Here’s my first and major problem with the book: almost all of it is internal musing, endless retrospection and soul searching. Worse - and SHAMELESSLY - there are pages and pages of info-dumping; exposition on a grand scale. Shameless because - ugh! - it’s lazy! it’s boring! it’s endless! It makes the story drag! We get 2-4 pages of back story, a page of dialogue and then a little sex, to perk things up. That’s the formula, and Ms Rice sticks to it.

Next, the secondary plot. Presumably tacked on to add some element of ‘suspense,’ this revolves around one of the bad guys Jack thought he took care of in Sierra Leone reappearing to steal back the diamonds Jack took away with him. This bad guys gets loads of storytime, but he is a cliched romance-land villain; pure E-vil, so scheming and fiendish and cartoonish I ended up skipping his bits. So don’t ask me.

Some of the writing is overblown and eye-rollingly earnest. Here’s what Jack had to say about the diamond trade:

...An entire country was tearing itself apart because of dull rocks just like these—over eighty thousand people killed over the past year in Sierra Leone. Countless others had had their hands, lips and ears chopped off by the drugged-up baby soldiers fighting in the Revolutionary Army....

No wonder they called them blood diamonds. It was a miracle that no blood oozed from the stones. But no—they were as neutral as they were inert—just rocks, for fuck’s sake. Just rocks...

Yep, Jack’s a deep guy. Here’s some more wisdom.

“It’s a bad world out there, Caroline,” he said gently. “You have to be prepared.”

Fuck, but that was true. He’d seen it, he’d lived it. In the shelters he’d grown up in, a beauty like Caroline would have been raped the instant she’d reached puberty, probably even before. In Afghanistan, she’d have been dressed in a head-to-toe burqa and beaten if a man could hear her footsteps. There, too, she would have been raped, with the added pleasure of being sentenced to death for fornication. In Sierra Leone—Jack’s back teeth ground together. He’d seen the shattered remains of the women who’d fallen into the hands of the Revolutionary Army. Death for them had been a release.

Blimey! Good job she’s a middle class white woman living in the West.

Notwithstanding the nonsensical political claptrap, there’s also the perpetual hard-on Jack carries about in his tight jeans, his inability to tell an emotion apart from a heart attack (“Fuck, maybe he should see a cardiologist”) and Caroline's unremitting Mary Sue-ness. For, of course, Caroline is truly perfect; beautiful, plucky, feminine, gentle, well bred, honest and fair. Verily, an angel come unto the earth to spread her light.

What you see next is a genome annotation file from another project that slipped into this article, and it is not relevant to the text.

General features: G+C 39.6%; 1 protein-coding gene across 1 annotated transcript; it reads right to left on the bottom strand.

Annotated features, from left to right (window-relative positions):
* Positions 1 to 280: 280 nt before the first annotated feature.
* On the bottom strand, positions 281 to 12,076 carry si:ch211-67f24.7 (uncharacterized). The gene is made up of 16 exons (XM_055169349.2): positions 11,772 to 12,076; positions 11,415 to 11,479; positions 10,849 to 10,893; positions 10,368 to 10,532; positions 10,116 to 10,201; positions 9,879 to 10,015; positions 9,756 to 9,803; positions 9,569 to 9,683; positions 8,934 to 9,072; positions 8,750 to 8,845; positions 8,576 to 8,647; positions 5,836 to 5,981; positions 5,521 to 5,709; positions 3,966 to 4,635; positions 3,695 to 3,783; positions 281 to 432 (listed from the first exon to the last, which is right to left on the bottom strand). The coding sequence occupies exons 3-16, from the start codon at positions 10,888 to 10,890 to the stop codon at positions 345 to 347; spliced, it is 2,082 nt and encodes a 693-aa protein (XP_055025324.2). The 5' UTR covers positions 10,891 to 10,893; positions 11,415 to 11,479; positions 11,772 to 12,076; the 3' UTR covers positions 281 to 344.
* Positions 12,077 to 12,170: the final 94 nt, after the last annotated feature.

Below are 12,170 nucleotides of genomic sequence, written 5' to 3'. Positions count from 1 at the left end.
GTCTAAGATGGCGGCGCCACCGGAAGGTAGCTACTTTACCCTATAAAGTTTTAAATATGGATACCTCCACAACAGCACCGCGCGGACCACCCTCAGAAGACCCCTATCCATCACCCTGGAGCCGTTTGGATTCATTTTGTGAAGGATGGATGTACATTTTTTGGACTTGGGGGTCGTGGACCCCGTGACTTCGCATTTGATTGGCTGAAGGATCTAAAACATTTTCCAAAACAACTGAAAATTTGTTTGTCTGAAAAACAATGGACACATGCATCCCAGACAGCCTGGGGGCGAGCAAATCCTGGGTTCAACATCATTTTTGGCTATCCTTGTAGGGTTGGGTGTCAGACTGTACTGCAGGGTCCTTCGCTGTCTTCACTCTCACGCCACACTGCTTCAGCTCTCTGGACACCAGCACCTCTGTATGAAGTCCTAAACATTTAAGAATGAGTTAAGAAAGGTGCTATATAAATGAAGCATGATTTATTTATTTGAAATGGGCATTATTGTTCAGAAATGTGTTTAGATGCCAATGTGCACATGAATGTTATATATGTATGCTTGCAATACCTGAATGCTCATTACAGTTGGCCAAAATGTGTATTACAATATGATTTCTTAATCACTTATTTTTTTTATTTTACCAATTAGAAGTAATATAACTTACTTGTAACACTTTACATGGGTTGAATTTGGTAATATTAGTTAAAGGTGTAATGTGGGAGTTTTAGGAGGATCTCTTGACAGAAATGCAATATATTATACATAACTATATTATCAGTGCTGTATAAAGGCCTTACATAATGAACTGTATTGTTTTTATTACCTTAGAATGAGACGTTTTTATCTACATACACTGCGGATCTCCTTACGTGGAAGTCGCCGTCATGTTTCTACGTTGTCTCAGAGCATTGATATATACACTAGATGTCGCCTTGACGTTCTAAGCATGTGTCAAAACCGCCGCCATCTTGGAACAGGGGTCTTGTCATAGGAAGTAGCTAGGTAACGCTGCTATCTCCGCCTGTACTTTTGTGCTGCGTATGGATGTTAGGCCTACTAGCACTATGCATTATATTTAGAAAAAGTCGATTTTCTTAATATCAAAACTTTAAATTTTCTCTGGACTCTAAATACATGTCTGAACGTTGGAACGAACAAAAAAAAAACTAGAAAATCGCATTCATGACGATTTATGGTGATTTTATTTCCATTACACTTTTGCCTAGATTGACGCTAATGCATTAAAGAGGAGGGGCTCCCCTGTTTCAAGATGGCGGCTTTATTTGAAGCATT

I read the book feeling as though I’d read it all before. Jack is supposed to be a taciturn hard man, a man of few words but great depth, brought to his knees by a beautiful damsel in distress. I found him boring, and so - I get the feeling - did Caroline.

“It was humbling to think that her body wasn’t paying any attention at all to what he was saying, what books he might have read, what his politics might be.”

Good job Caroline has that massive ding-dong to keep her entertained, because the internal Jack is a bit of a windbag.

C- Were it not for the relentless exposition, I think this book would have been a lot better.

Friday, 20 July 2007

I Hate Harry Potter

It’s true, I hate him. Whiny, annoying, loathsome boy. I hate Ron. What an idiot. Ron is a fool. Hermione I like. She does not deserve to end up with a fool. At the very least, Hermione ought to be with the series’ hero, even if it is Harry Fucking Potter with his incessant carping and his - roll eyes - destiny and his swollen sense of entitlement.

I love Snape, of course. I think I could live with his being evil if he got to spank Harry, even a little. The only thing that would upset me is his death. So don’t do it, Rowling!

Why do I read the damn books? Reader, I cracked. I think it happened just after book 6 was released. My friend Veronica had given me the first few as a present and for years I ignored them. Then, one day I picked up HP and the Philosopher’s Stone. After an excruciating start I found myself following the story, reading it in a gulp. The rest followed.

I hate Harry; I hate Ron; I hate the simplistic black and white morality (I’m rooting for Voldemort. Maybe Hermione could become his Dark Queen/ child bride?), but I like the books and I’ve enjoyed the series. I’m going to get my book tomorrow morning, Amazon willing, and I’m going to do my damndest to stay in bed until it’s finished. I can’t wait.

The First Time is the Hardest

It’s 2007, I’m 25 and in possession of a spanking new MacBook... the only question is, why didn’t I do this sooner?

Well, lot’s of reasons. Primarily, my life does not a lively, must-read blog make. We’re not talking The Intimate Confessions of a London Call Girl, or the Internal Musings of a Troubled Genius. More like, The Distracted Ramblings of a Timid Librarian. And if you want to know what I look like (ignore my alter ego in the profile for a moment, the gorgeous lady Colin Campbell), imagine a slightly quizzical sheep. Or - depending on the context - a mildly terrorized sheep. Or a hungry sheep.

Yes, it’s a bandwagon; yes, I’m leaping abroad.

And did I mention? I have an unhealthy obsession with romance novels, which I will attempt to review in this here blog.